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If a single subatomic hypothetical fundamental particle incapable of decay (such as an electron) with a mass exceeding Planck mass possessed angular momentum and it collapsed into a black hole, would it be a Kerr ring black hole?

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marked as duplicate by Hritik Narayan, peterh, honeste_vivere, SRS, Qmechanic Jul 12 '17 at 22:13

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A quick way to think about this is with the definition of the inner and outer horizons of a black hole $$ r_{\pm}~=~m~\pm~\sqrt{m^2~-~a^2}, $$ where we consider the angular momentum parameter at maximum and $a~=~J/Mc$. The mass parameter $m^2~=~GM/c^2$. We now look at this in $n$ units of Planck mass $M_p~=~\hbar c/G$ so that $$ r_{\pm}~=~nM_p~\pm~\sqrt{\frac{n^2G^2M_p^2}{c^4}~-~\frac{J^2}{n^2M_p^2c^2}}. $$ The angular momentum is discrete in integer units $J~=~n'\hbar$ for $n'$ and $n$ independent. The term in the radical must be greater than one so we have the condition that the number of units of angular momentum $n'$ for a black hole with $n$ Planck units of mass is $$ n'~<~\frac{n^2GM_p^2}{\hbar c}~=~n^2. $$ This is the remarkably simple result that $n'~<~n^2$. This is a Regge trajectory result, and it puts an upper bound on the angular momentum of an $n$ Planck mass black hole.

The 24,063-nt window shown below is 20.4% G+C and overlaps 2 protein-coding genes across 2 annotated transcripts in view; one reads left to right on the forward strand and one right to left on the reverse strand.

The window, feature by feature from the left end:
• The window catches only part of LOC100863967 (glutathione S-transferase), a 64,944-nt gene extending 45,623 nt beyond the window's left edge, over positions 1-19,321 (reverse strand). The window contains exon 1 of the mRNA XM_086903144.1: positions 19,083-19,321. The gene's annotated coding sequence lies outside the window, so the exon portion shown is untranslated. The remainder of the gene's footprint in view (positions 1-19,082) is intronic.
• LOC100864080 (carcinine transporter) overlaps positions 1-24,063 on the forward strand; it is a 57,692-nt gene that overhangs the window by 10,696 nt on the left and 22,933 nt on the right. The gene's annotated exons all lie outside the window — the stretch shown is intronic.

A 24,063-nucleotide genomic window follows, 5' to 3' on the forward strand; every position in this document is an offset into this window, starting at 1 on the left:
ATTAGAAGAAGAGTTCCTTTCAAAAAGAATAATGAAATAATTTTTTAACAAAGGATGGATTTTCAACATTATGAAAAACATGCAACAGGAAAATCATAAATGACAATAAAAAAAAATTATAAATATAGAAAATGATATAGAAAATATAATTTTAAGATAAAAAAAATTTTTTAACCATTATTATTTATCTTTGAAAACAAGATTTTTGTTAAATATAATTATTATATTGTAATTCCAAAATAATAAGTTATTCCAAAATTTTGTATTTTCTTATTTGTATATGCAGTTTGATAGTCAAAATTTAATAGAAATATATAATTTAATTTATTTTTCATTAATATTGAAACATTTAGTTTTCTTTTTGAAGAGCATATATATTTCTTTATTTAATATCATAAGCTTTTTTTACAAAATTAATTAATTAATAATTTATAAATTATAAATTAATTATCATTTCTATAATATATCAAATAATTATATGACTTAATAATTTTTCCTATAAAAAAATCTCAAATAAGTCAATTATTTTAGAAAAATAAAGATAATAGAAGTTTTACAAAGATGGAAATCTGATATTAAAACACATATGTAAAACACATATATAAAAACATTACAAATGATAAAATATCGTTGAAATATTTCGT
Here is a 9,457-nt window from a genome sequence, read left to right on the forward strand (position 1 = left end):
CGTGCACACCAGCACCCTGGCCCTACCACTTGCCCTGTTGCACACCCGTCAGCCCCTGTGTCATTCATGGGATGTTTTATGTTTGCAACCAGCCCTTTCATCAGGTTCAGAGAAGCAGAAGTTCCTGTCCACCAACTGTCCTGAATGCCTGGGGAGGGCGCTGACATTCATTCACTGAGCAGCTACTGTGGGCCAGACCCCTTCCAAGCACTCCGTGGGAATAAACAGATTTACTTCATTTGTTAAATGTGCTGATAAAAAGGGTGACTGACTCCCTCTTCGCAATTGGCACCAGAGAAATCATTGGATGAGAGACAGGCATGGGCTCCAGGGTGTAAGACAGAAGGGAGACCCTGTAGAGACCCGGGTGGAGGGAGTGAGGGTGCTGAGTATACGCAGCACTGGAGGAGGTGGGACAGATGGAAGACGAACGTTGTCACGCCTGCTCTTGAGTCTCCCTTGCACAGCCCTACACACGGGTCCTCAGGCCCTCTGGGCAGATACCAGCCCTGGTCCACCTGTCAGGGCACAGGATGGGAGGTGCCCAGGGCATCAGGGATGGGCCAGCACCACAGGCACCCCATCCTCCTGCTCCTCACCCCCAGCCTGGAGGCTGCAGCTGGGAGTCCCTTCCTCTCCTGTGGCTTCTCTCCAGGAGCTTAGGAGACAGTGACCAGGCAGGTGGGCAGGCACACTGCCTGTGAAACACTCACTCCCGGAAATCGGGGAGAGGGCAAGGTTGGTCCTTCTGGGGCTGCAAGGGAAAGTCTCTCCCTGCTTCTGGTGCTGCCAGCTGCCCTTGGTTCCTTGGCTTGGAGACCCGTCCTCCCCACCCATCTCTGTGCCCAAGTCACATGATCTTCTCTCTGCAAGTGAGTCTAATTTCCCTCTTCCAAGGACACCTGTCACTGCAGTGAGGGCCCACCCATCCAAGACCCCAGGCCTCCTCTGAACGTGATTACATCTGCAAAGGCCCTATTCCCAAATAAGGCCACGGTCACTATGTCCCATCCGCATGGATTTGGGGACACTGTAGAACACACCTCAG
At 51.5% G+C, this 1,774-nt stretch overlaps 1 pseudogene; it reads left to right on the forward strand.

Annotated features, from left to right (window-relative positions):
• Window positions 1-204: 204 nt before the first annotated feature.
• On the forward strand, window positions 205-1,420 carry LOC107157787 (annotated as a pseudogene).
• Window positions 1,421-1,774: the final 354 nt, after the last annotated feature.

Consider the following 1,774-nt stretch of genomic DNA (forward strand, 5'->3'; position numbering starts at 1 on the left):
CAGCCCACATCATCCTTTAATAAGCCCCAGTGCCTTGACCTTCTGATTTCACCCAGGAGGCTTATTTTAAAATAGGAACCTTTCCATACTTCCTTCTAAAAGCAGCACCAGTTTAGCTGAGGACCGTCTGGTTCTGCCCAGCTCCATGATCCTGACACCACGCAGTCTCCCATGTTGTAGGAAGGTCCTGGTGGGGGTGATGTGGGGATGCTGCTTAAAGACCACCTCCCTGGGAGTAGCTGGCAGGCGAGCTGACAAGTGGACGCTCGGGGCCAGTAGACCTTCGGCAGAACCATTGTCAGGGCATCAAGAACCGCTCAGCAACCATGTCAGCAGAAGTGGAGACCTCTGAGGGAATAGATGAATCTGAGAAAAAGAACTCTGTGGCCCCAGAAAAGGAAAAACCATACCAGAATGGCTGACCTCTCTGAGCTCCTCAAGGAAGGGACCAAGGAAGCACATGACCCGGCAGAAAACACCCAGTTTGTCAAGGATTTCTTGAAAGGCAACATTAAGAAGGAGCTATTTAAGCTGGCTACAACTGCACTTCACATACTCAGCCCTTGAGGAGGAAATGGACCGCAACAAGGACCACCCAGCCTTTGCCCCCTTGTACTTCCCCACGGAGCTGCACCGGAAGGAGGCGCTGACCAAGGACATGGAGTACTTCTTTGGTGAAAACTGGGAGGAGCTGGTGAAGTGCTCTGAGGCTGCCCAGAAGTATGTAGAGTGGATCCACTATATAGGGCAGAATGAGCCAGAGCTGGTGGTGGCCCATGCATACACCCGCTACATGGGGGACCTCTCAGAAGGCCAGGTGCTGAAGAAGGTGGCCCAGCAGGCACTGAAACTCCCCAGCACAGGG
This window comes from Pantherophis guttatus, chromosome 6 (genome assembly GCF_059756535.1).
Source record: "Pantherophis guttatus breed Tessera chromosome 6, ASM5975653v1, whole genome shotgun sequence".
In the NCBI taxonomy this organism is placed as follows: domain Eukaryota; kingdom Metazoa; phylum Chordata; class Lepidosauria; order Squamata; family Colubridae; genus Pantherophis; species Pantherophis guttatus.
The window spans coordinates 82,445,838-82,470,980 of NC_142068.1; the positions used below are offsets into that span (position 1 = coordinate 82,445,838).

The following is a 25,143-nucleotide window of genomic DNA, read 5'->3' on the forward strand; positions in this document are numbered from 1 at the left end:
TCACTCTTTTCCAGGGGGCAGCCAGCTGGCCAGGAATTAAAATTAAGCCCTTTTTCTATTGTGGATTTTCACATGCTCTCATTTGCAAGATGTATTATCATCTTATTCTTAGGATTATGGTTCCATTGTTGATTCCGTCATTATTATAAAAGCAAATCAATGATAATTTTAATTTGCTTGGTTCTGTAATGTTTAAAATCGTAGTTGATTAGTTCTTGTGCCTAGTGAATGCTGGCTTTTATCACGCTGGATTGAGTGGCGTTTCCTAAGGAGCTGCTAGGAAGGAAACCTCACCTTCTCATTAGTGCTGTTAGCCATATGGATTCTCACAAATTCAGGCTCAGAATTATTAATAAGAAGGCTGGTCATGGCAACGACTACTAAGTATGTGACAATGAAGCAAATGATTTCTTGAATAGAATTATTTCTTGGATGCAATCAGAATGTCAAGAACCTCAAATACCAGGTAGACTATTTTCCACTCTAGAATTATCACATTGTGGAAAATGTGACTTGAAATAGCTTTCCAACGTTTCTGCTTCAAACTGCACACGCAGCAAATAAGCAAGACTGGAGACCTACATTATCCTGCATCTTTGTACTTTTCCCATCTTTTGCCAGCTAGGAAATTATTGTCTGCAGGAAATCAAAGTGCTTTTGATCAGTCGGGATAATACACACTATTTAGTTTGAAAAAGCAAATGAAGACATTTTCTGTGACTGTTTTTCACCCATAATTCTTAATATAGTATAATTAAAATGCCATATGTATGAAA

We can modify this for $n'~\rightarrow~n'/2$ to account for fermions. This means a single sub-extremal Planck mass black hole has two possible states with the $m_z~=~\pm 1/2$. The case $n' = 2$ is the extremal case.

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